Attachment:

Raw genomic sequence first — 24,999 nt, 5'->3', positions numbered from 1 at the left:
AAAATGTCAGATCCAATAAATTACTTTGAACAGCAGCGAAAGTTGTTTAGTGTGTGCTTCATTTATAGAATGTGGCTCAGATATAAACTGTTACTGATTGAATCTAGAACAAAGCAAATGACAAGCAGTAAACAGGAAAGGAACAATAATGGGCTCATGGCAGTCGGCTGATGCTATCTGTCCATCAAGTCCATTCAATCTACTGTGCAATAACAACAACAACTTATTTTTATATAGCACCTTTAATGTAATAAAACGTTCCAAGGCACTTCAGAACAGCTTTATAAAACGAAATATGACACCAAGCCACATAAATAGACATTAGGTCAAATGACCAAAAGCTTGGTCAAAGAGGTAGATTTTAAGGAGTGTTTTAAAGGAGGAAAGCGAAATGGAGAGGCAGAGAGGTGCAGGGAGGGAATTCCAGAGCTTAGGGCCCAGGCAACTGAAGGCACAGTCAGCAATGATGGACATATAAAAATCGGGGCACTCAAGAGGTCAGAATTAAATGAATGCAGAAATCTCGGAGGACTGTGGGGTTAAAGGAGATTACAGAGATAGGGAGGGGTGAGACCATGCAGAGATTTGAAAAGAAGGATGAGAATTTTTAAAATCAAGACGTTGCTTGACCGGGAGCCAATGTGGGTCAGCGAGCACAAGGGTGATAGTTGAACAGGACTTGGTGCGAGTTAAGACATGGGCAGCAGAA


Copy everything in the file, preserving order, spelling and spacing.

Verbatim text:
Raw genomic sequence first — 24,999 nt, 5'->3', positions numbered from 1 at the left:
AAAATGTCAGATCCAATAAATTACTTTGAACAGCAGCGAAAGTTGTTTAGTGTGTGCTTCATTTATAGAATGTGGCTCAGATATAAACTGTTACTGATTGAATCTAGAACAAAGCAAATGACAAGCAGTAAACAGGAAAGGAACAATAATGGGCTCATGGCAGTCGGCTGATGCTATCTGTCCATCAAGTCCATTCAATCTACTGTGCAATAACAACAACAACTTATTTTTATATAGCACCTTTAATGTAATAAAACGTTCCAAGGCACTTCAGAACAGCTTTATAAAACGAAATATGACACCAAGCCACATAAATAGACATTAGGTCAAATGACCAAAAGCTTGGTCAAAGAGGTAGATTTTAAGGAGTGTTTTAAAGGAGGAAAGCGAAATGGAGAGGCAGAGAGGTGCAGGGAGGGAATTCCAGAGCTTAGGGCCCAGGCAACTGAAGGCACAGTCAGCAATGATGGACATATAAAAATCGGGGCACTCAAGAGGTCAGAATTAAATGAATGCAGAAATCTCGGAGGACTGTGGGGTTAAAGGAGATTACAGAGATAGGGAGGGGTGAGACCATGCAGAGATTTGAAAAGAAGGATGAGAATTTTTAAAATCAAGACGTTGCTTGACCGGGAGCCAATGTGGGTCAGCGAGCACAAGGGTGATAGTTGAACAGGACTTGGTGCGAGTTAAGACATGGGCAGCAGAA